• The House Without a Christmas Tree by Gail Rock---a junior book loaned me by a retired school teacher. A cute Christmas story set in the 1940s, a very different time than today.
Books currently reading:
  • The Goldfinch by Donna Tartt---I am still working away on this tome, but it is spoiling me for wanting to read anything else. Progress: page 605 of 771, disc 21 of 26.
From the kitchen: homemade sausage/green pepper/mushroom pizza. Yum!

I hope that this holiday season finds you happy and healthy, connecting with loved ones, and with time to contemplate your spiritual side.

Friday, December 19, 2014

Friday Quotes, Dec. 19th

Book Beginnings on Friday is hosted by Rose City Reader
The Friday 56 is hosted at Freda's Voice

Check out the links for the rules and for the posts of the participants each week. Participants don't select their favorite, coolest or most intellectual books, they just use the one they are currently reading.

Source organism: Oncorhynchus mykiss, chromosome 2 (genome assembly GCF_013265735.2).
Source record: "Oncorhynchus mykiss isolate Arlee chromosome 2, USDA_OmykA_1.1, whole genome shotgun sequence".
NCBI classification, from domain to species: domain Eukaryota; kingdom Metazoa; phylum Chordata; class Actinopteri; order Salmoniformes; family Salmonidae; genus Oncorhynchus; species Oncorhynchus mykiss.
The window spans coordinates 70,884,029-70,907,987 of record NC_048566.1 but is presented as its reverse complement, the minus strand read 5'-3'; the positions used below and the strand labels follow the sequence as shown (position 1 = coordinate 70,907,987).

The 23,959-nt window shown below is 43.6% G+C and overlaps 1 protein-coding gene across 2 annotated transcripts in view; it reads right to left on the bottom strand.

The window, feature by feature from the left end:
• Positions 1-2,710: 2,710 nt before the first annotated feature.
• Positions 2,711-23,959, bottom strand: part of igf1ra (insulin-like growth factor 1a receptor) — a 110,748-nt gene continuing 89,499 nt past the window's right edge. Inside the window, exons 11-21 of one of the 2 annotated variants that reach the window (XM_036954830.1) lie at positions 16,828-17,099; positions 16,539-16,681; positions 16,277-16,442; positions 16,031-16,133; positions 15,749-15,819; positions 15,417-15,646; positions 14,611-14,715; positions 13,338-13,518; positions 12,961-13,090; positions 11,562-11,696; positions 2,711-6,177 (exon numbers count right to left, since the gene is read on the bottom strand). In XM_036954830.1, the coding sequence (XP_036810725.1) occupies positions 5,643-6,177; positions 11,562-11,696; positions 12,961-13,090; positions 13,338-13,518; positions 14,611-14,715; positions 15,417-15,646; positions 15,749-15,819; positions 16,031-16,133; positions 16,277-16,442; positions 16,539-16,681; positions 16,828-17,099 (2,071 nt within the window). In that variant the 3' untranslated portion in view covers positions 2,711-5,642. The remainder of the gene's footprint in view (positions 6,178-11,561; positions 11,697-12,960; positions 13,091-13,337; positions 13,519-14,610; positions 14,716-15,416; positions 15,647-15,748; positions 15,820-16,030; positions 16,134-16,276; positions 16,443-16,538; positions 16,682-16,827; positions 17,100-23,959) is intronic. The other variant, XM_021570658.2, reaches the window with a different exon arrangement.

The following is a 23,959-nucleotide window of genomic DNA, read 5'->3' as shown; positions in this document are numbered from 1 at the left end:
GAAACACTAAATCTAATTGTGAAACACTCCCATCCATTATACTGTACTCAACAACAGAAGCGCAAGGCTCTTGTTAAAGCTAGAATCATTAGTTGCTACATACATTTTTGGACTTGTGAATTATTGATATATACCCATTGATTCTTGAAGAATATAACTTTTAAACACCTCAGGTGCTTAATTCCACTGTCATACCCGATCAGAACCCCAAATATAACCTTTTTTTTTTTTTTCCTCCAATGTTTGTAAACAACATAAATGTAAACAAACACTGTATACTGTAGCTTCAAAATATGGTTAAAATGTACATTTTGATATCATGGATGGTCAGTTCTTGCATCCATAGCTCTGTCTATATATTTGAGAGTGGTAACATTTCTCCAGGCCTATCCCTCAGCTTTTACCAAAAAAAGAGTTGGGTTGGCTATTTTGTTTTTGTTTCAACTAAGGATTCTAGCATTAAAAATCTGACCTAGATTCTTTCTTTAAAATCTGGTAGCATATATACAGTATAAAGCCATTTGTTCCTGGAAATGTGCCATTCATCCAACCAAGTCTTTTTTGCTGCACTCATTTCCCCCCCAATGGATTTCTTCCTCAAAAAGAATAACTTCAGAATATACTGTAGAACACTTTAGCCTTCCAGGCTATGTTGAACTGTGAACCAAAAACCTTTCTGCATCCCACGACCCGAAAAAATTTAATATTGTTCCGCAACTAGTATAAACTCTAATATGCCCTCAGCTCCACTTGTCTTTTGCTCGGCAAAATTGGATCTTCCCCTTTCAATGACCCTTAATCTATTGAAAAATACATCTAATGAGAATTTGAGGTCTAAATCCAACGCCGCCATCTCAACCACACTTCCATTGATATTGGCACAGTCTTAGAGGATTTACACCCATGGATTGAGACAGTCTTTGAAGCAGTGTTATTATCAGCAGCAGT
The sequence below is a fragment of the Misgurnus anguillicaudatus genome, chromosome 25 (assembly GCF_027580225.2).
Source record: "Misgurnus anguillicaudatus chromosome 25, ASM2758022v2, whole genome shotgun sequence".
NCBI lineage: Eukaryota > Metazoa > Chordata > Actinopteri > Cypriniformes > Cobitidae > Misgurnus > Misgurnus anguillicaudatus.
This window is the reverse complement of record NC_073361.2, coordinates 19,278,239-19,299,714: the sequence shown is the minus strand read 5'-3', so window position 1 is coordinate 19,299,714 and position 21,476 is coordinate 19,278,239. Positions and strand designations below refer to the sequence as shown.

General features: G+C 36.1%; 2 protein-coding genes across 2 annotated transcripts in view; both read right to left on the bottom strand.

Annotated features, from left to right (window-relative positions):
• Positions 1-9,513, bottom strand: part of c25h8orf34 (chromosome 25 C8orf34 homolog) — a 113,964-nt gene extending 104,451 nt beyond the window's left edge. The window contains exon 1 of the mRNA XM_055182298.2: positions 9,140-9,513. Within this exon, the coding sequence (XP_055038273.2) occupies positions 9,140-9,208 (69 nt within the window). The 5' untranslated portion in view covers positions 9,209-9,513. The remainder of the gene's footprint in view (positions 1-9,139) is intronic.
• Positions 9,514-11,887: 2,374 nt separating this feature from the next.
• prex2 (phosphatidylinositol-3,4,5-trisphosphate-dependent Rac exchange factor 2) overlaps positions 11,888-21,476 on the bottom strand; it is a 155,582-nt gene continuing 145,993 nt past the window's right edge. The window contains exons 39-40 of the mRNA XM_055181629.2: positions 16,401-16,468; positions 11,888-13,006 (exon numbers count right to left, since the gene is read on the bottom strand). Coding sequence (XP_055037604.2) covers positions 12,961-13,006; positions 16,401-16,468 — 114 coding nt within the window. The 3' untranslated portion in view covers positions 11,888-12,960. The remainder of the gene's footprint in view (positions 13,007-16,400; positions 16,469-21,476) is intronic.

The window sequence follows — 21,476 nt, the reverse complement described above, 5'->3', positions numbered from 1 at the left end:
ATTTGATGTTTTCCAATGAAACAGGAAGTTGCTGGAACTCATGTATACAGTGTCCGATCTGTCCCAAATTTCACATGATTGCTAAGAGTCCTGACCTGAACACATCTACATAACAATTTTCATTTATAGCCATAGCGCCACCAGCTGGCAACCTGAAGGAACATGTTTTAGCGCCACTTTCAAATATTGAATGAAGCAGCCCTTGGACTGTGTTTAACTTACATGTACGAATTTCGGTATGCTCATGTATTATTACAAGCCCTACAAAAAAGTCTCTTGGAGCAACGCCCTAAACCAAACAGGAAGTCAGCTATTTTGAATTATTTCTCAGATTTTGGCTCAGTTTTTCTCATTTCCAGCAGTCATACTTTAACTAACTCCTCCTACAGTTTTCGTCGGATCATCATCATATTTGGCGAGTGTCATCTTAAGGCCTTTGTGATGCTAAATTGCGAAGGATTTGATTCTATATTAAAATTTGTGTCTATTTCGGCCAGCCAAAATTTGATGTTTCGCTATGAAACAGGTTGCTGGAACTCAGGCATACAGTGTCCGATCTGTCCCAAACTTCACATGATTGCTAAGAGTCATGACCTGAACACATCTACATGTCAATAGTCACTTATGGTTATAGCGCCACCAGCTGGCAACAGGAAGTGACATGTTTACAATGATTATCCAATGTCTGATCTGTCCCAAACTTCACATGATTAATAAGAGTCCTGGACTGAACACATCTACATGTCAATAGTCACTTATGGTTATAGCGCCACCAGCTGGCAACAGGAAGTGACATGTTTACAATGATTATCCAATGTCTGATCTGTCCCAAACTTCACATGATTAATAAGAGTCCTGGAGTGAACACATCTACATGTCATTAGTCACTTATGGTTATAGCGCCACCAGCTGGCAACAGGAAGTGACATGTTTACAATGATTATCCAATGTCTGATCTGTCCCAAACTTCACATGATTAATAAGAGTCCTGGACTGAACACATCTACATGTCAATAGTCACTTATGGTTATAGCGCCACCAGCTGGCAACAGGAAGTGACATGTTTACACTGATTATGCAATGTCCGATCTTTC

Book Title: The Shepherd, the Angel, and Walter the Christmas Miracle Dog by Dave Barry

Book Beginnings:
My name's Doug Barnes, and this stuff happened on Christmas Eve in my town, which is Asquont, New York. According to Mr. Purcell, who's my Social Studies teacher, Asquont is an Indian name that mean some Indian thing like "Hunting place in the Green Forest," but sometimes I think it was just a a joke by the Indians to get white people to say "Asquont."
Friday 56:
We were driving on Route 218 when Frank saw a squirrel, and he must have thought it was a really dangerous-looking squirrel because he jumped out the window to get it.